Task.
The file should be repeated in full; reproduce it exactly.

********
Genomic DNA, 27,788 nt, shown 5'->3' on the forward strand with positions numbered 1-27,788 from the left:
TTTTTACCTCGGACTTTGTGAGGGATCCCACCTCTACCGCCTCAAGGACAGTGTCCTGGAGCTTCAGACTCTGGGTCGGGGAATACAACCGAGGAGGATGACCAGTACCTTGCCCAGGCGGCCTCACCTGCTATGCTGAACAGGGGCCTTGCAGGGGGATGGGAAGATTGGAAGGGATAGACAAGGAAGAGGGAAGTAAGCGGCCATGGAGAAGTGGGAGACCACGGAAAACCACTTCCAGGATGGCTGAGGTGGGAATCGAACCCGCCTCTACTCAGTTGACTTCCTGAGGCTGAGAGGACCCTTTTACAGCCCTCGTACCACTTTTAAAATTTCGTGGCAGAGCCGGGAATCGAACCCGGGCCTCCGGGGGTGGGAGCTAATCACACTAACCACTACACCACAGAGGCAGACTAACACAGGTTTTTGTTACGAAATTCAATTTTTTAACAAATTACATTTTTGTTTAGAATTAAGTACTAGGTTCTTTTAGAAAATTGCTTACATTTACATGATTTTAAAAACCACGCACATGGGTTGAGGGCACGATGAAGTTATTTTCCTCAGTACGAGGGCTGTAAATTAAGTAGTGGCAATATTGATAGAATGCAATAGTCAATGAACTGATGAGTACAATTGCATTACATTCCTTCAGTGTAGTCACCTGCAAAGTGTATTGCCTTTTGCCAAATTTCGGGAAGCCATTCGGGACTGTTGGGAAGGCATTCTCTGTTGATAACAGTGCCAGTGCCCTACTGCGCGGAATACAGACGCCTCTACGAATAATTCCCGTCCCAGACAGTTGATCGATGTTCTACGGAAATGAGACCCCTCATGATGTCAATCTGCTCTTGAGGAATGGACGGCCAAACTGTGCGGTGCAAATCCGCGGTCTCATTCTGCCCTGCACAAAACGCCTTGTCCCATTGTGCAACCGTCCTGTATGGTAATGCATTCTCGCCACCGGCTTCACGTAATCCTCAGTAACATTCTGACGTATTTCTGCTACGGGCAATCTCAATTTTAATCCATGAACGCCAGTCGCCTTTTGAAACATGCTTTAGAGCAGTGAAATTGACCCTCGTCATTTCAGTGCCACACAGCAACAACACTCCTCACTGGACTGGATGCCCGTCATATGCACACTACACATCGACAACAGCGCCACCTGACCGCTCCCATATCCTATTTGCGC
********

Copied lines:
Genomic DNA, 27,788 nt, shown 5'->3' on the forward strand with positions numbered 1-27,788 from the left:
TTTTTACCTCGGACTTTGTGAGGGATCCCACCTCTACCGCCTCAAGGACAGTGTCCTGGAGCTTCAGACTCTGGGTCGGGGAATACAACCGAGGAGGATGACCAGTACCTTGCCCAGGCGGCCTCACCTGCTATGCTGAACAGGGGCCTTGCAGGGGGATGGGAAGATTGGAAGGGATAGACAAGGAAGAGGGAAGTAAGCGGCCATGGAGAAGTGGGAGACCACGGAAAACCACTTCCAGGATGGCTGAGGTGGGAATCGAACCCGCCTCTACTCAGTTGACTTCCTGAGGCTGAGAGGACCCTTTTACAGCCCTCGTACCACTTTTAAAATTTCGTGGCAGAGCCGGGAATCGAACCCGGGCCTCCGGGGGTGGGAGCTAATCACACTAACCACTACACCACAGAGGCAGACTAACACAGGTTTTTGTTACGAAATTCAATTTTTTAACAAATTACATTTTTGTTTAGAATTAAGTACTAGGTTCTTTTAGAAAATTGCTTACATTTACATGATTTTAAAAACCACGCACATGGGTTGAGGGCACGATGAAGTTATTTTCCTCAGTACGAGGGCTGTAAATTAAGTAGTGGCAATATTGATAGAATGCAATAGTCAATGAACTGATGAGTACAATTGCATTACATTCCTTCAGTGTAGTCACCTGCAAAGTGTATTGCCTTTTGCCAAATTTCGGGAAGCCATTCGGGACTGTTGGGAAGGCATTCTCTGTTGATAACAGTGCCAGTGCCCTACTGCGCGGAATACAGACGCCTCTACGAATAATTCCCGTCCCAGACAGTTGATCGATGTTCTACGGAAATGAGACCCCTCATGATGTCAATCTGCTCTTGAGGAATGGACGGCCAAACTGTGCGGTGCAAATCCGCGGTCTCATTCTGCCCTGCACAAAACGCCTTGTCCCATTGTGCAACCGTCCTGTATGGTAATGCATTCTCGCCACCGGCTTCACGTAATCCTCAGTAACATTCTGACGTATTTCTGCTACGGGCAATCTCAATTTTAATCCATGAACGCCAGTCGCCTTTTGAAACATGCTTTAGAGCAGTGAAATTGACCCTCGTCATTTCAGTGCCACACAGCAACAACACTCCTCACTGGACTGGATGCCCGTCATATGCACACTACACATCGACAACAGCGCCACCTGACCGCTCCCATATCCTATTTGCGC